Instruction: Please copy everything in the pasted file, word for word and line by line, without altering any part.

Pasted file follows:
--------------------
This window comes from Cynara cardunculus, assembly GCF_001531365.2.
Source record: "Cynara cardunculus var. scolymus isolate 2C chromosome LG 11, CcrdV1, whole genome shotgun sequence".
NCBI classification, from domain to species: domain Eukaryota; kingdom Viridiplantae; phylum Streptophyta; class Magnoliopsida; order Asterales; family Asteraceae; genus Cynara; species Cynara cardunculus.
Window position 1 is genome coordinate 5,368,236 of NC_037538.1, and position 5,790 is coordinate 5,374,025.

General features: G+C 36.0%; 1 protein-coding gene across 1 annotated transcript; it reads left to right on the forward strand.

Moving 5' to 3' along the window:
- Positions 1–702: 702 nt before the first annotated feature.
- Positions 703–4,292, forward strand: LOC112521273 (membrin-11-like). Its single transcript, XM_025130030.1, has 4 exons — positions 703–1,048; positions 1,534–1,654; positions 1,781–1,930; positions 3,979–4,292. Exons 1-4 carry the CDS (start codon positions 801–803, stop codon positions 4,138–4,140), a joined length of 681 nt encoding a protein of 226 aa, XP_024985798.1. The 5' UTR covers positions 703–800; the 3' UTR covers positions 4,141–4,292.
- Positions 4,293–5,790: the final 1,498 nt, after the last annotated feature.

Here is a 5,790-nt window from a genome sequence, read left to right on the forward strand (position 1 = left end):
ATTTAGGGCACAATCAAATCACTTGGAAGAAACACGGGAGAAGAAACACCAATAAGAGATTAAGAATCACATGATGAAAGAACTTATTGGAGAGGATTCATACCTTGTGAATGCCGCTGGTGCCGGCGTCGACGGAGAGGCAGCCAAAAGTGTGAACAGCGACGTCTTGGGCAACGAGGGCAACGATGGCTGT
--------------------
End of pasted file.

This window comes from Cynara cardunculus, assembly GCF_001531365.2.
Source record: "Cynara cardunculus var. scolymus isolate 2C chromosome LG 11, CcrdV1, whole genome shotgun sequence".
NCBI classification, from domain to species: domain Eukaryota; kingdom Viridiplantae; phylum Streptophyta; class Magnoliopsida; order Asterales; family Asteraceae; genus Cynara; species Cynara cardunculus.
Window position 1 is genome coordinate 5,368,236 of NC_037538.1, and position 5,790 is coordinate 5,374,025.

General features: G+C 36.0%; 1 protein-coding gene across 1 annotated transcript; it reads left to right on the forward strand.

Moving 5' to 3' along the window:
- Positions 1–702: 702 nt before the first annotated feature.
- Positions 703–4,292, forward strand: LOC112521273 (membrin-11-like). Its single transcript, XM_025130030.1, has 4 exons — positions 703–1,048; positions 1,534–1,654; positions 1,781–1,930; positions 3,979–4,292. Exons 1-4 carry the CDS (start codon positions 801–803, stop codon positions 4,138–4,140), a joined length of 681 nt encoding a protein of 226 aa, XP_024985798.1. The 5' UTR covers positions 703–800; the 3' UTR covers positions 4,141–4,292.
- Positions 4,293–5,790: the final 1,498 nt, after the last annotated feature.

Here is a 5,790-nt window from a genome sequence, read left to right on the forward strand (position 1 = left end):
ATTTAGGGCACAATCAAATCACTTGGAAGAAACACGGGAGAAGAAACACCAATAAGAGATTAAGAATCACATGATGAAAGAACTTATTGGAGAGGATTCATACCTTGTGAATGCCGCTGGTGCCGGCGTCGACGGAGAGGCAGCCAAAAGTGTGAACAGCGACGTCTTGGGCAACGAGGGCAACGATGGCTGT